If you have watched a Pirate game lately than you’ve seen Dickerson make some atrocious swing decisions.

Corey DIckerson Swing and Miss on breaking balls Post injury (7/25/18). Source: baseballsavant.com

That’s right he’s swung at a pitch that should’ve hit him. He honestly just looks lost up there at the plate sometimes.

Why?

It’s odd that Dickerson went from being a “disciplined” hitter to a flailer. Pre-injury Dickerson hardly walked but he also didn’t strike out much (12.3%). Post-injury, that rate has gone over 23%, thanks in large part to being unable to touch the breaking ball. It’s possible that the injury has somehow thrown Corey Dickerson’s swing out of whack. Making it more difficult to hit the breaking pitch. This inability, unfortunately, puts him in more breaking ball friendly counts and the negative feedback loop turns Dickerson into a pitcher at the plate.

While blaming the injury could be the actual reason, it may actually have something to do with last season. Earlier in the article, I mentioned that Dickerson couldn’t do anything against the fastball. He made adjustments at the plate to avoid that this season. For over half a year it worked. I think that Dickerson is pressing. He knows how poorly he struggled against the fastball last season and refuses to be beaten by it this year. It’s possible that he’s so fastball conscious that he pulls the trigger too fast on the breaking pitch and ends up missing it by a mile. Watch Dickerson swing the next time he’s in the lineup and keep an eye on any swing at a breaking ball. I bet nine times out of ten it’s going to be a goofy looking swing.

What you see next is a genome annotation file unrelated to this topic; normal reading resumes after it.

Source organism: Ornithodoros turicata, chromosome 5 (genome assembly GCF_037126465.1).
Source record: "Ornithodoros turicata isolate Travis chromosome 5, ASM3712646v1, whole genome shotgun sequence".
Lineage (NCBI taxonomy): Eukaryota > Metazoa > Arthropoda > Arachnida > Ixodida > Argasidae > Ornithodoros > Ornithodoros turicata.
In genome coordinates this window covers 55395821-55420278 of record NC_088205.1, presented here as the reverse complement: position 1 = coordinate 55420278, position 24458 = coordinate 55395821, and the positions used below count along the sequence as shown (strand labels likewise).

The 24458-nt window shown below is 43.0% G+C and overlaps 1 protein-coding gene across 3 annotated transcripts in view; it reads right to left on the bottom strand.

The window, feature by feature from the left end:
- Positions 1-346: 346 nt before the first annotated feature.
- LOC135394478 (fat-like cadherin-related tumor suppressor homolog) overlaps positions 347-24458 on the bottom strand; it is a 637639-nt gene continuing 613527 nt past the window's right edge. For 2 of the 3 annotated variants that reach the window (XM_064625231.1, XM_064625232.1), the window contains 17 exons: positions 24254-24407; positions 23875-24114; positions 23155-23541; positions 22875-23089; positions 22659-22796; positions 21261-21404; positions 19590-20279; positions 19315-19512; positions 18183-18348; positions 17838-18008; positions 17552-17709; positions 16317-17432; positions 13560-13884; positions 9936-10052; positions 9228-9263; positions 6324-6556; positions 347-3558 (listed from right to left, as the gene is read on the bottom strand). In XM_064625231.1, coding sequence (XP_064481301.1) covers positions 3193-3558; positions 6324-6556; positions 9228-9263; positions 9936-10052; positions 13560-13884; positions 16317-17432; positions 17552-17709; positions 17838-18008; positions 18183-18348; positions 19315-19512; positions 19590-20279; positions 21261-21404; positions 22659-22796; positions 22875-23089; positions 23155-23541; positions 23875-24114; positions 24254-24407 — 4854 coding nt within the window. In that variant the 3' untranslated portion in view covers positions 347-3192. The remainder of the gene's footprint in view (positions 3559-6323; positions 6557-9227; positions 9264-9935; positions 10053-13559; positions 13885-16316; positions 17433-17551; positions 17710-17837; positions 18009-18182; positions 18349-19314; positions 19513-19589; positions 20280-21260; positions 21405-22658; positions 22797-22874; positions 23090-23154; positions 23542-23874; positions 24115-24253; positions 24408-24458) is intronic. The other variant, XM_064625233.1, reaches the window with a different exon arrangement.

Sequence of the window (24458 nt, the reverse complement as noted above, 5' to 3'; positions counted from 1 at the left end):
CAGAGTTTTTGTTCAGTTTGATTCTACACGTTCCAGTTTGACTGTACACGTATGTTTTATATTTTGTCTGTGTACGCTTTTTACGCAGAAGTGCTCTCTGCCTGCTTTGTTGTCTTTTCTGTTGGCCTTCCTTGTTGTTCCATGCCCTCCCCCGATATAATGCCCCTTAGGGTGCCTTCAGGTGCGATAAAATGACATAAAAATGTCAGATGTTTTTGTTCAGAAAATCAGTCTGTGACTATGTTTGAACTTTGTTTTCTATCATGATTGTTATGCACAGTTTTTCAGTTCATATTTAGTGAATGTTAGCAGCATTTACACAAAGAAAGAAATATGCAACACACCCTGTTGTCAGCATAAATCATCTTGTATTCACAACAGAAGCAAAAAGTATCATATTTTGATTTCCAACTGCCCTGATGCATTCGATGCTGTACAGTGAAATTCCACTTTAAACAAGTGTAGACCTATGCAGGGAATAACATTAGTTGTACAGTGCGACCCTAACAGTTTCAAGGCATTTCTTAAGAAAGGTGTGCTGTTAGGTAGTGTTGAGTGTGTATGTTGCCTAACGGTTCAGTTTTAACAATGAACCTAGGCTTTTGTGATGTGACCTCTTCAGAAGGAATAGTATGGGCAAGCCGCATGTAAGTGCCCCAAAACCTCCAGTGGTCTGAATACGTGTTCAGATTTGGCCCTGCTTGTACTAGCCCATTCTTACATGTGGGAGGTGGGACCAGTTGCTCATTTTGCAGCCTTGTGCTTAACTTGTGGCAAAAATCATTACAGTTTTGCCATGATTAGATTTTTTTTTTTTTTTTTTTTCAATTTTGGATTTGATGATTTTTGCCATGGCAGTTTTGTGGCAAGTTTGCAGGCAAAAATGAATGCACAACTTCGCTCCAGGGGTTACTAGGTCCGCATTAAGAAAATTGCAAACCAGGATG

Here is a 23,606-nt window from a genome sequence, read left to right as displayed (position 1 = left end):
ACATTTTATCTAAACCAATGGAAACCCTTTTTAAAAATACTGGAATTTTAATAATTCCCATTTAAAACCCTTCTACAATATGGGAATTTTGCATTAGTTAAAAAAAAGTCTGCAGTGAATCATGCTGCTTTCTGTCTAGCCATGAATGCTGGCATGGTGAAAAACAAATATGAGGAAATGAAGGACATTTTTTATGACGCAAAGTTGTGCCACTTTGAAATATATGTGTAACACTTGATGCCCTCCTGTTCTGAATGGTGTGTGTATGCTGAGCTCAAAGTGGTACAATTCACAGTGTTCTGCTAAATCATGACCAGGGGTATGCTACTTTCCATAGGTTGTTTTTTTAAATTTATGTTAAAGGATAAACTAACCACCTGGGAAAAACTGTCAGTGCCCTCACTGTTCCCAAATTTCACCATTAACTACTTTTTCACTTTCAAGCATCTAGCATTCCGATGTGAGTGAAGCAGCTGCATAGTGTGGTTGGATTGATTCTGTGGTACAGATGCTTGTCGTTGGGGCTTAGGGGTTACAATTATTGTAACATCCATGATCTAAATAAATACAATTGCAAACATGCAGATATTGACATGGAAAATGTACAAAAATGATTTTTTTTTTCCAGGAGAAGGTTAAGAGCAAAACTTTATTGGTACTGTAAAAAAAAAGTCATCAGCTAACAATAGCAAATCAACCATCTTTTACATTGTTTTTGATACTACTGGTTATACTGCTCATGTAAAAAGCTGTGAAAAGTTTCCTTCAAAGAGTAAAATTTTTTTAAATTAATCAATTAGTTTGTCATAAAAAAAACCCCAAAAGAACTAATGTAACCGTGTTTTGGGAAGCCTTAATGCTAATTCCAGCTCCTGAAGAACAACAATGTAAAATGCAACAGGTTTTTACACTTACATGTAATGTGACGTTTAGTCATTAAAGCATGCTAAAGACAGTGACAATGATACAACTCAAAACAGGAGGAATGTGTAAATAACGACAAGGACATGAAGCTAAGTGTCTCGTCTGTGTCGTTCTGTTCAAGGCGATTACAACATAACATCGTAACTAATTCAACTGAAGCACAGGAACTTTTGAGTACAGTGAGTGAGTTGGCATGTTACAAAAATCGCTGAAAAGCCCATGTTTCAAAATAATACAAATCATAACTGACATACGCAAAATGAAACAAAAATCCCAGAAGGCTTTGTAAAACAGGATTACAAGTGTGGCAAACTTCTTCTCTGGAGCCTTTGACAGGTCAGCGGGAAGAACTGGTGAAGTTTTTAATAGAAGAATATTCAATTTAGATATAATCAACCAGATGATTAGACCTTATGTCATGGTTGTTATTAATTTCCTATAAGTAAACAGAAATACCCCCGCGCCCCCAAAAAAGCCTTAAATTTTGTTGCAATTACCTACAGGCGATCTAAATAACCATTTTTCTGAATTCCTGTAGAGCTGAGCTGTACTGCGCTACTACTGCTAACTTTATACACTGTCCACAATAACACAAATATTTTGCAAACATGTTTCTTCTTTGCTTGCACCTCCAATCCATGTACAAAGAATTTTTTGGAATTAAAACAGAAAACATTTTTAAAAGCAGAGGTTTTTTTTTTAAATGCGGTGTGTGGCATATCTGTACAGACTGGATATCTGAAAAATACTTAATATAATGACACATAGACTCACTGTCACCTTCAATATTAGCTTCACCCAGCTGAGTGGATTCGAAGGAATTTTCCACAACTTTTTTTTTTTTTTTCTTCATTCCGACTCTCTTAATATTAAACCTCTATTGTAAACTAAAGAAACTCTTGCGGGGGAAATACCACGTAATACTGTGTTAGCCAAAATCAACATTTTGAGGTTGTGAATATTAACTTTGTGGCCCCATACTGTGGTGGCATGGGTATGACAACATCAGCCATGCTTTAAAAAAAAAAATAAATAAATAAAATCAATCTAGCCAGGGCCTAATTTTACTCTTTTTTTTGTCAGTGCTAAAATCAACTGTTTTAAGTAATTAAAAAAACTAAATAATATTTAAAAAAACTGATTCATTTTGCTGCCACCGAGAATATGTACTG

With all that said, I wouldn’t bet against Corey Dickerson. A lot of people, including the analytically inclined Rays, left Dickerson for dead last year. They assumed that the league had exposed his great weakness with fastballs. Instead, Corey made adjustments and came back as an arguably stronger player. Dickerson will have to make adjustments once again, hopefully, this time it’ll be just as successful.

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Content Contributor for the Pittsburgh Pirates , The Armchair All-Americans LLC
I grew up in the only hilly part of Indiana, an unholy place where Reds, Cardinals, and Cubbie fans all live in semi-harmony. The first 20 years of my life were abysmal as I never got to see a winning season from my beloved Pirates. Today I live in bliss as I allow my baseball addiction to take over every aspect of my life.
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Content Contributor for the Pittsburgh Pirates , The Armchair All-Americans LLC
I grew up in the only hilly part of Indiana, an unholy place where Reds, Cardinals, and Cubbie fans all live in semi-harmony. The first 20 years of my life were abysmal as I never got to see a winning season from my beloved Pirates. Today I live in bliss as I allow my baseball addiction to take over every aspect of my life.